A biochemical and molecular analysis of the YhaO membrane protein in Escherichia coli O157:H7

Lead Research Organisation: University of Glasgow
Department Name: Institute of Biomedical & Life Sciences


Summary E. coli O157 is a dangerous bacterium that can cause serious illness in humans. The disease caused by O157 can lead to kidney failure or even death, especially if it infects the very young or eldery people. There is no effective treatment at the moment. Normally, O157 lives in cattle where no obvious disease is caused but if milk or meat products get contaminated with O157 then it can enter the food chain and affect humans. In both humans and cattle O157 manages to bind to the gut wall using an apparatus that pokes through its cell wall, this is known as its type three secretion system. When and how O157 decides to make its type three secretion system is not fully understood. If we know exactly how type three secretion is controlled then we can take advantage of this knowledge by using new agents that block its function. In addition we will be able to force the bacteria to produce the type three secretion system on a large scale which could be used in vaccine production. In this work we want to understand how O157 senses key signals from the environment and uses these signals to affect when it makes the type three secretion system. We have found a protein that sits on the edge of O157 and want to know what it senses, what shape it is and how best to stop it from working.

Technical Summary

Technical summary E. coli O157causes serious and life threatening infections which can affect some 1000 people every year in the UK. One key virulence factor for E. coli O157 is the locus for enterocyte effacement which encodes its type three secretion system (T3SS) used to deliver effector proteins into eukaryotic cells. Exactly how and when the T3SS is controlled is not fully understood. Our ongoing work has identified a membrane protein that appears to sense environmental signals and affect expression of the T3SS. However, how this signal is transduced from the membrane to affect gene expression is not clear- the membrane protein is not a typical 2 component sensor and topology models are likely to be unreliable as no membrane protein with a periplasmic C terminus has been crystallised. We aim to identify the target substrate for the membrane protein, understand how gene expression is affected and gain important information as to the structre of the sensory protein.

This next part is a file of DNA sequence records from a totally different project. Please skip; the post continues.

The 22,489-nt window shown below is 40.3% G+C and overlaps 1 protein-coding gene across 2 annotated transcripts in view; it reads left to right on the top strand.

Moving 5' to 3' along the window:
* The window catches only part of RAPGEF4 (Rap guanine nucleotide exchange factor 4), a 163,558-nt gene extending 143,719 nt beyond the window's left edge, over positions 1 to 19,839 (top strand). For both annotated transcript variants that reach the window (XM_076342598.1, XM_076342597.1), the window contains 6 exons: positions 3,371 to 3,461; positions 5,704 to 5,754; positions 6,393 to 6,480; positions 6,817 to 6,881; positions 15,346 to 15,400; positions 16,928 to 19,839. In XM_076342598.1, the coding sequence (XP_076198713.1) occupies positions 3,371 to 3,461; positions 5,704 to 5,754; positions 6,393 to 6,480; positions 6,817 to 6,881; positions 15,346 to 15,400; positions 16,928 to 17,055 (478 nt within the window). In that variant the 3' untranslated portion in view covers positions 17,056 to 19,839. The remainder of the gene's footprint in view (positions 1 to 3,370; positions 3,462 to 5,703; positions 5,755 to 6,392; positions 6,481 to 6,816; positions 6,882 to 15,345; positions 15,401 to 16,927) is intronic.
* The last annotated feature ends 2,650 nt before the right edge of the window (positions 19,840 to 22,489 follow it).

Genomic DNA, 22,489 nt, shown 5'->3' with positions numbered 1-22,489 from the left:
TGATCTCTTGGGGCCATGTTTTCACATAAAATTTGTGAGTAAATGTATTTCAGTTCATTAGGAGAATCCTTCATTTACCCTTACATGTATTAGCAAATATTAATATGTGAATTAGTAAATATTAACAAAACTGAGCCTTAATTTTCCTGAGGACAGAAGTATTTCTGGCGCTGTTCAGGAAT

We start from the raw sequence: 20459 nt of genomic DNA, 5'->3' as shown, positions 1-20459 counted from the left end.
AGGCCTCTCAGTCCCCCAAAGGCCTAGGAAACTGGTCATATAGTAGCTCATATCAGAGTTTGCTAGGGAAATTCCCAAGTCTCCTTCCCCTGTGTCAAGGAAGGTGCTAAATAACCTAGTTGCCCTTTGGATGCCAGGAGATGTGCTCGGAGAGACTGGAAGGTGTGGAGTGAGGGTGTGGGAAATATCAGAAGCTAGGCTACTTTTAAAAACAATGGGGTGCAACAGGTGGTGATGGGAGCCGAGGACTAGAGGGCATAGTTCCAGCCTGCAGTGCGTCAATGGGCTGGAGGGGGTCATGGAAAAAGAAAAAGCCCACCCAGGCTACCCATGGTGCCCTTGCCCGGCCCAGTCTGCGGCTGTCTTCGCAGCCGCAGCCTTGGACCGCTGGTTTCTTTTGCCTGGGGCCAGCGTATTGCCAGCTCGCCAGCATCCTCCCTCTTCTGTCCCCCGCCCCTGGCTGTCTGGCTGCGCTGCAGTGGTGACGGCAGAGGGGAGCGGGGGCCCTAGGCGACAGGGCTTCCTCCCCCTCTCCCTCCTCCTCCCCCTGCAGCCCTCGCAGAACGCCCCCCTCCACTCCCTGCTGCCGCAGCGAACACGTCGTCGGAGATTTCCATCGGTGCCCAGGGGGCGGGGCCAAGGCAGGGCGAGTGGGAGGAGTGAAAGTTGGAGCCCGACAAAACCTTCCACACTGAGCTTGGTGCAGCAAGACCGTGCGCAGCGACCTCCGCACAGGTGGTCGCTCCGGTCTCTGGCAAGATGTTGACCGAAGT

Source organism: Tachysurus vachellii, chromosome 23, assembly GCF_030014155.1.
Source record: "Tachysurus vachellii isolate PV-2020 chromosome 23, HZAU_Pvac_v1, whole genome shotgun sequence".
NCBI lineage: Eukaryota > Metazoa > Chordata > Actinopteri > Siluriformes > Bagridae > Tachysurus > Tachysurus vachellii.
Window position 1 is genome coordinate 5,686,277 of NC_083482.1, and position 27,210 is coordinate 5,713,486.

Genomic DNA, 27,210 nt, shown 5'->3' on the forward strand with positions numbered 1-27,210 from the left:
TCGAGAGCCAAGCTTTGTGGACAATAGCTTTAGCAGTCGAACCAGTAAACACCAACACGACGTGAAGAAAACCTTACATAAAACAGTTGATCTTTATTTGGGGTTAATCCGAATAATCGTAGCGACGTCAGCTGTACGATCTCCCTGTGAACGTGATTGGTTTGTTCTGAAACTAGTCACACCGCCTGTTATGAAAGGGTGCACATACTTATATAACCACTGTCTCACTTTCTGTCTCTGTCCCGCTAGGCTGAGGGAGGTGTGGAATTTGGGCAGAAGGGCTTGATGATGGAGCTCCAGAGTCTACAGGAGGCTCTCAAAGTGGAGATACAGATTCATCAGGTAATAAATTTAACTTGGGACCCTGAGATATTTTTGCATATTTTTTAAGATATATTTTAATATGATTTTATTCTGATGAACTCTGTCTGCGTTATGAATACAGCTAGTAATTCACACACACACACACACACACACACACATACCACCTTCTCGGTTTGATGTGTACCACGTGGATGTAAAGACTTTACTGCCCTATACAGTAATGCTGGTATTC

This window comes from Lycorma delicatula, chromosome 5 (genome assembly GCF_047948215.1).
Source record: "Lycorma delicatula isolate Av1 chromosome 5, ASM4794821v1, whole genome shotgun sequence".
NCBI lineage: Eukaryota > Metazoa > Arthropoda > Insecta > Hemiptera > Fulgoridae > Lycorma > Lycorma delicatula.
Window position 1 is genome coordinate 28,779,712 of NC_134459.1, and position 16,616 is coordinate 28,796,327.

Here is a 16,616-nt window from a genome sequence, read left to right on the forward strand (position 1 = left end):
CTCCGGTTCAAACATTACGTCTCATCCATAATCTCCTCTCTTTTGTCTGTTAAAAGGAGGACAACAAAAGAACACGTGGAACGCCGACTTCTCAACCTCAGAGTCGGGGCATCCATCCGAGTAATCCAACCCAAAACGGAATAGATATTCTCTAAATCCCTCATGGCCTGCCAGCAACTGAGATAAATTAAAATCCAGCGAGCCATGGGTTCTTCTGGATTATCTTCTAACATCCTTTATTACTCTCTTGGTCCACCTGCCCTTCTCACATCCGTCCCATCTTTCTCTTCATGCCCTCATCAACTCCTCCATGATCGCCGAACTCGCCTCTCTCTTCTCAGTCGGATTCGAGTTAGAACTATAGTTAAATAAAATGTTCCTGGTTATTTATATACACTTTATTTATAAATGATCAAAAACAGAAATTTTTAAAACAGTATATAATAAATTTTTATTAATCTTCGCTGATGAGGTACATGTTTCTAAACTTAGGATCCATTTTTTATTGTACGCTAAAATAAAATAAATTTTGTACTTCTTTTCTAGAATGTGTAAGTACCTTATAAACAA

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Description The most significant achievement was understanding the substrate that YhaO transported (ie D serine) and correlating this with the actual biology of the organism. We showed that YhaO "senses" D serine in the environment, that D serine can have deleterious effects on the bacteria and that the bacteria respond by expressing their flagella.

We successfully crystallized several proteins associated with regulation of the Type Three Secretion System. This is in line with the overall aim of my group - to develop intervention strategies to combat this organism.
Exploitation Route The type three secretion system is a fascinating example of how bacteria interact with host cells. We have found it is of wide interest to a general audience and will continue to develop animations and interactive tools to showcase our research. As our understanding of the regulation is developed, we will modify the animation to reflect our current research and disseminate this using widely used web sources such as u tube and itunes university. The knowledge that D serine can affect expression of the flagella and T3SS is important for the production of current O157 vaccines. Modifying the D serine concentration in the media would dramatically affect their relative expression which could be exploited to improve vaccine yields.
Sectors Agriculture, Food and Drink,Healthcare,Pharmaceuticals and Medical Biotechnology

URL http://www.gla.ac.uk/researchinstitutes/iii/research/infection/infresgroups/andrewroe/mainpage/#d.en.127468